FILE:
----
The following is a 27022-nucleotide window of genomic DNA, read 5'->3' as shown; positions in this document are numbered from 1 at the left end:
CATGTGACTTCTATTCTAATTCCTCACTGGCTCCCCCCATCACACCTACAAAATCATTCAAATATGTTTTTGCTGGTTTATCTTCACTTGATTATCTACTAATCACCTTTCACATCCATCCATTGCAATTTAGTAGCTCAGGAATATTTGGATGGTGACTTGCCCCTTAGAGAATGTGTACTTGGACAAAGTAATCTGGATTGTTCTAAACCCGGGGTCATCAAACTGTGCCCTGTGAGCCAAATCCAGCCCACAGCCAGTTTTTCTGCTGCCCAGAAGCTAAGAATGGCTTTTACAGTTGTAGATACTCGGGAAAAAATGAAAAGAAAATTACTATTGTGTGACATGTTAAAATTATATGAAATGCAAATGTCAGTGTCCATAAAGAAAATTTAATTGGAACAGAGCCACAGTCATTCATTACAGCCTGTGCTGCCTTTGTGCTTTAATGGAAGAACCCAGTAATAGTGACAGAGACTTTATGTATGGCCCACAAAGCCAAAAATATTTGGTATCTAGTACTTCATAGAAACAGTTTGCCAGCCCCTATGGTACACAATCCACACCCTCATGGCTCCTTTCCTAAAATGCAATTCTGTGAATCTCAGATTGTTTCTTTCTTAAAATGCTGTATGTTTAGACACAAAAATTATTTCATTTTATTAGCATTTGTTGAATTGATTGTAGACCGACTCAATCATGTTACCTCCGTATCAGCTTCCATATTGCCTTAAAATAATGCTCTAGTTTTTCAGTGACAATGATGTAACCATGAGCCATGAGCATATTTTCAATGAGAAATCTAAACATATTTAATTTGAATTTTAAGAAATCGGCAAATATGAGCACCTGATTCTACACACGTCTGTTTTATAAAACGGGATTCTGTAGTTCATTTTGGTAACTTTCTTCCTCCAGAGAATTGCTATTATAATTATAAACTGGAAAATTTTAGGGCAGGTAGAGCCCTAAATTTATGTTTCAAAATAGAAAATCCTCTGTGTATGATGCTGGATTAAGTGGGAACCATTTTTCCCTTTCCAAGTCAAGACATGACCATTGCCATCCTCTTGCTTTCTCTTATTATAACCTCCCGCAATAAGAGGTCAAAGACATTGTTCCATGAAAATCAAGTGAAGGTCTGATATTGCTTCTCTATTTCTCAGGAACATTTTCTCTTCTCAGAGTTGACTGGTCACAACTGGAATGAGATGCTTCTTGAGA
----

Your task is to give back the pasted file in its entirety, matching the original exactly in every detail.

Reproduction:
The following is a 27022-nucleotide window of genomic DNA, read 5'->3' as shown; positions in this document are numbered from 1 at the left end:
CATGTGACTTCTATTCTAATTCCTCACTGGCTCCCCCCATCACACCTACAAAATCATTCAAATATGTTTTTGCTGGTTTATCTTCACTTGATTATCTACTAATCACCTTTCACATCCATCCATTGCAATTTAGTAGCTCAGGAATATTTGGATGGTGACTTGCCCCTTAGAGAATGTGTACTTGGACAAAGTAATCTGGATTGTTCTAAACCCGGGGTCATCAAACTGTGCCCTGTGAGCCAAATCCAGCCCACAGCCAGTTTTTCTGCTGCCCAGAAGCTAAGAATGGCTTTTACAGTTGTAGATACTCGGGAAAAAATGAAAAGAAAATTACTATTGTGTGACATGTTAAAATTATATGAAATGCAAATGTCAGTGTCCATAAAGAAAATTTAATTGGAACAGAGCCACAGTCATTCATTACAGCCTGTGCTGCCTTTGTGCTTTAATGGAAGAACCCAGTAATAGTGACAGAGACTTTATGTATGGCCCACAAAGCCAAAAATATTTGGTATCTAGTACTTCATAGAAACAGTTTGCCAGCCCCTATGGTACACAATCCACACCCTCATGGCTCCTTTCCTAAAATGCAATTCTGTGAATCTCAGATTGTTTCTTTCTTAAAATGCTGTATGTTTAGACACAAAAATTATTTCATTTTATTAGCATTTGTTGAATTGATTGTAGACCGACTCAATCATGTTACCTCCGTATCAGCTTCCATATTGCCTTAAAATAATGCTCTAGTTTTTCAGTGACAATGATGTAACCATGAGCCATGAGCATATTTTCAATGAGAAATCTAAACATATTTAATTTGAATTTTAAGAAATCGGCAAATATGAGCACCTGATTCTACACACGTCTGTTTTATAAAACGGGATTCTGTAGTTCATTTTGGTAACTTTCTTCCTCCAGAGAATTGCTATTATAATTATAAACTGGAAAATTTTAGGGCAGGTAGAGCCCTAAATTTATGTTTCAAAATAGAAAATCCTCTGTGTATGATGCTGGATTAAGTGGGAACCATTTTTCCCTTTCCAAGTCAAGACATGACCATTGCCATCCTCTTGCTTTCTCTTATTATAACCTCCCGCAATAAGAGGTCAAAGACATTGTTCCATGAAAATCAAGTGAAGGTCTGATATTGCTTCTCTATTTCTCAGGAACATTTTCTCTTCTCAGAGTTGACTGGTCACAACTGGAATGAGATGCTTCTTGAGA